On Halloween, 31 Oct 1978, in Haddonfield, IL, babysitter Laurie Strode has stabbed the Boogeyman, aka Michael Myers. A wounded Laurie sends her frightened charges, Tommy Doyle and Lindsey Wallace, to get help. Dr. Sam Loomis, Michael’s long-time psychiatrist, searches for Michael and sees the kids run outside. Inside, Michael, wearing a Halloween mask, silently gets up and attacks Laurie. The two struggle before Loomis rushes up the stairs and shoots Michael. The bullets send Michael crashing through a window. He falls to the lawn below where he lays lifeless. A tearful Laurie declares he was the Boogeyman and Loomis agrees. Loomis surveys the lawn for Michael’s body but it is gone. Michael walks through nearby neighborhoods and kills a teenage girl as Loomis and Sheriff Leigh Brackett frantically search for him. Paramedics Jimmy and Budd take Laurie to Haddonfield Memorial Hospital where Dr. Mixter, who is probably drunk, examines her. Laurie begs Dr. Mixter not to put her to sleep but he gives her the shot anyway. Loomis and Sheriff Brackett spot a man wearing Halloween mask exactly like Michael’s. Loomis pulls his gun but the Sheriff stops him. A cop car suddenly smashes into the man and they crash into a van. Loomis and the Sheriff examine the burning corpse but cannot tell if it is Michael. Another cop arrives to tell the Sheriff that bodies of three teens have been found and one is the Sheriff’s daughter, Annie. At the hospital, Budd, a nurse, Jill, and the night guard, Mr. Garrett, watch news coverage at the nurses’ station. Jimmy slips into Laurie’s room but the head nurse, Mrs. Alves, tells him to leave. She also tells Laurie that her leg is not broken, it is just a cracked bone. Jimmy leaves for another call with Budd, and they are wheeling out Annie’s body as Sheriff Brackett, Loomis and the cop arrive. The grief-stricken Sheriff leaves, blaming Loomis for letting Michael out. Loomis is not sure Michael died in the car crash and tells the cop to find a dentist to meet them at the Coroner’s office. Across town, a nurse, Karen, leaves a Halloween party and is late for her shift. She arrives at the hospital, grabs her uniform and rushes inside as Michael arrives behind her. In the break room, Budd smokes a joint as he, Jimmy and a student nurse, Janet, watch TV coverage. In the security office, Mr. Garrett reads a magazine and does not see Michael on the monitors. Michael watches, unseen, as Karen is scolded by Mrs. Alves for being late. Jimmy sneaks back into Laurie’s room. He tells her about Michael’s escape from the mental hospital, and Laurie wonders why Michael is after her. They are interrupted by Mrs. Alves who has not been able to reach Laurie’s parents. Michael wanders the hospital’s halls as Mrs. Alves sends Janet to tell Mr. Garrett about the phone trouble. Mr. Garrett hands Janet a walkie-talkie to use while he checks the phones. Janet does not know how to use it but reluctantly waits. When Mr. Garrett discovers a storeroom with a broken padlock, he calls Janet on the walkie-talkie and tells her to drive to the Sheriff’s station. Janet, however, only gets static. Mr. Garrett continues to investigate until Michael suddenly appears with a hammer and slams it into Mr. Garrett’s head. At the morgue, Loomis, the cop and a dentist check the teeth of the burned body. The dentist says the victim is 17-18 years old. Michael is twenty-one, so they must assume Michael is still alive. Loomis and the cop decide to check out the Myers house where Loomis recounts Michael’s back-story of murdering his sister with a butcher knife. Loomis is interrupted by two teens worried about their missing friend, Bennett Tramer, who left a party drunk and wearing a Halloween mask. Loomis and the cop realize Tramer might be the burned corpse. News arrives about a break-in at the elementary school and they leave to investigate. At the hospital, a buzzing light startles Karen. She checks on the “patient” and is grabbed by Budd who wants to meet her in the physical therapy room. Karen is initially hesitant but agrees. Laurie has dreams of blood interspersed with her younger self hanging laundry with her mother who says, “I am not your mother.” Then young Laurie approaches young Michael who sits and stares out the window. He turns to look at her and more images of blood awaken Laurie. She is groggy, however, and quickly drops back to sleep. Budd soaks in the Jacuzzi as Karen undresses, turns off the light and joins him. In the dressing area, Michael turns up the heat. Budd and Karen start to make out but the water is too hot so Budd checks on the heat while Karen towels off. Michael strangles Budd, then comes up behind Karen and pushes her head into the Jacuzzi where she is boiled and drowned. At the school, “SAMHAIN” is written in blood on the blackboard and Loomis explains it is Celtic for “Lord of the Dead.” Marion Chambers from Smith’s Grove sanitarium arrives with a Marshal to take Loomis back to the sanitarium. At the hospital, Jimmy discovers Laurie is catatonic, perhaps from a reaction to medication. Janet finds Dr. Mixter who was killed with a syringe in the eye, and Michael kills Janet with a syringe of air to her temple. As Jimmy searches for Mrs. Alves, Jill leaves Laurie to check on a buzzing light. Michael enters Laurie’s room and stabs the bed repeatedly with a scalpel but discovers he has stabbed pillows. Laurie limps down a hallway and hides in an empty room, huddled against the wall. Michael moves at a deliberate pace through the hallways. Jill discovers Laurie is missing and is startled by Jimmy who says he cannot find anyone. Michael watches, unseen, as Jimmy sends Jill to the Sheriff’s. Jimmy finds Mrs. Alves’ body strapped to a gurney, her blood drained by a tube in her arm. Jimmy slips on all the blood, lands hard and is knocked out. Jill’s car will not start and every tire in the parking lot is flat. She runs back inside and sees Laurie limping down the hallway. Laurie turns to see Michael step behind Jill and stab her. Laurie races to the basement. She hides in a utility room but backs into Mr. Garrett’s body and screams. Michael comes into the room so Laurie climbs to a small upper window and pulls herself through while Michael tries to hack her feet with a knife. Laurie runs for the elevator, frantically waits for it and barely gets away. She runs outside and hides on the passenger floor of a car. In the Marshal’s car, Marion tells Loomis of a secret file, just unsealed. Michael Myers is Laurie Strodes’ brother. Laurie was two when Michael was committed. Her parents died two years later and the Strodes adopted Laurie. The file was sealed for their protection. Loomis realizes Michael is back to kill his sister and forces the Marshal to drive to the hospital. Jimmy, still dazed, gets into the car in which Laurie is hiding, but he cannot start the car and passes out. Laurie crawls out as Loomis, Marion and the Marshal arrive. They do not hear her and rush inside. Laurie limps across the parking lot with Michael in pursuit. Loomis lets her inside and quickly locks the glass door behind them. But Michael crashes through the glass and Loomis shoots him five times. Michael drops to the ground, apparently dead. Marion runs to call the cops on the Marshal’s radio. Michael suddenly sits up and slits the Marshal’s throat, then pursues Loomis and Laurie through the hospital. They hide in a Minor Surgery room and Loomis gives Laurie a gun. Michael breaks in and Loomis shoots, but the gun is empty. Michael stabs Loomis so Laurie shoots Michael twice in the face. As Michael clutches his bleeding eyes and swings his knife blindly, Loomis turns the valve on a nearby ether tank and Laurie does the same. Loomis pulls the oxygen and ether lines from the walls, orders Laurie to run, then raises his lighter. The room explodes. Laurie is sent flying down the hallway. She looks back as Michael, fully engulfed, walks from the flames before dropping, dead. Flames burn his Halloween mask. In the aftermath, Laurie is wheeled to another ambulance as the cops estimate ten are dead, so far. +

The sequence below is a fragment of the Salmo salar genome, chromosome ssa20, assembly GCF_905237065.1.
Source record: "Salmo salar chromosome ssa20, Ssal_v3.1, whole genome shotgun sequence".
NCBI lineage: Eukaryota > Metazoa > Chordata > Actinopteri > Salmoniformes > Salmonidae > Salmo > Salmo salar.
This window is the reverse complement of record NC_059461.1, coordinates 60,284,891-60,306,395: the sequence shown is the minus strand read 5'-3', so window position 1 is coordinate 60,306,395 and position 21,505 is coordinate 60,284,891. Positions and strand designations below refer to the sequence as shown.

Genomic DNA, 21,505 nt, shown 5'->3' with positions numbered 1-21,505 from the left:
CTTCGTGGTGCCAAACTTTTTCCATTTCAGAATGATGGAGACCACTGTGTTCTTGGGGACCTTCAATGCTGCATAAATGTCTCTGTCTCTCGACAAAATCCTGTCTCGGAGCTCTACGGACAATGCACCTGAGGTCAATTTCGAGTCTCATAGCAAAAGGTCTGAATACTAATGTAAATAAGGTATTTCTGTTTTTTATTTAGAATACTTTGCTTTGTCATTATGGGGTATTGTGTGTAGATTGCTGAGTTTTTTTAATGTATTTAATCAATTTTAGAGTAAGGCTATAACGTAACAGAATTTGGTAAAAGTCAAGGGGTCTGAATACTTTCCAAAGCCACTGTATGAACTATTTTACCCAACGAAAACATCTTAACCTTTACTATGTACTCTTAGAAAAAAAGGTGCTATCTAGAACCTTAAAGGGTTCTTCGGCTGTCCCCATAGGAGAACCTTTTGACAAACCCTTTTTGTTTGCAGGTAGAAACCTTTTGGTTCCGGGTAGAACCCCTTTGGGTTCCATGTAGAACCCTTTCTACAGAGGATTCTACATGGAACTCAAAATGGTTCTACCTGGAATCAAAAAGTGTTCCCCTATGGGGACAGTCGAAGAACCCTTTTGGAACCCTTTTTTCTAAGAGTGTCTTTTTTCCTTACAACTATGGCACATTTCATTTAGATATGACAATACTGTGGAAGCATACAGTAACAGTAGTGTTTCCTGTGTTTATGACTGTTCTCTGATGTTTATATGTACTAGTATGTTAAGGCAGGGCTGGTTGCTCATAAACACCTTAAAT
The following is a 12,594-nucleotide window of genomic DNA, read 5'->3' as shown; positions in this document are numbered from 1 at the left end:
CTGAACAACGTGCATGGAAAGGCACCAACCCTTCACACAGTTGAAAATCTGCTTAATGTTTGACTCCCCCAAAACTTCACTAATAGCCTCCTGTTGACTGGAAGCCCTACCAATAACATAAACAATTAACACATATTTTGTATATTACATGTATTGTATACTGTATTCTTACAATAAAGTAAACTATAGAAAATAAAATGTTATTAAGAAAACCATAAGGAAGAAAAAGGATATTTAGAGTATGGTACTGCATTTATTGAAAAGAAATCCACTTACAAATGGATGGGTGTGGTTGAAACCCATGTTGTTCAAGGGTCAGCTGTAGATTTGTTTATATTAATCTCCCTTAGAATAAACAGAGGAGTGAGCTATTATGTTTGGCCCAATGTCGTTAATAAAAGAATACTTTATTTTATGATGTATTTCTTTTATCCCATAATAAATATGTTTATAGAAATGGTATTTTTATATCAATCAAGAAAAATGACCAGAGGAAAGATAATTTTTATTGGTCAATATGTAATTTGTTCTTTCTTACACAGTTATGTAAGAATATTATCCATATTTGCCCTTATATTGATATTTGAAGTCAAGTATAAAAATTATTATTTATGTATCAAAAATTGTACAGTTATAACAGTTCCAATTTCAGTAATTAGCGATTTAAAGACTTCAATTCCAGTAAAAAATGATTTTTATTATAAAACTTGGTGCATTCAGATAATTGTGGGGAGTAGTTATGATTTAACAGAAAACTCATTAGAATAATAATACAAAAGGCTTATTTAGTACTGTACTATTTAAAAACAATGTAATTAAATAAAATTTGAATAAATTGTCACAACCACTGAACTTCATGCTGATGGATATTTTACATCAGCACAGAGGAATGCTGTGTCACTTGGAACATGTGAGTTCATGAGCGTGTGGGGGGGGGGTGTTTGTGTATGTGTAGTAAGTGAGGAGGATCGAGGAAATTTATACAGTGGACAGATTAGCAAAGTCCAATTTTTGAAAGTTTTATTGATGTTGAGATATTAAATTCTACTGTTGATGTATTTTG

Legend
Viewed by AFI
Partially Viewed
Offscreen Credit
Name Occurs Before Title
AFI Life Achievement Award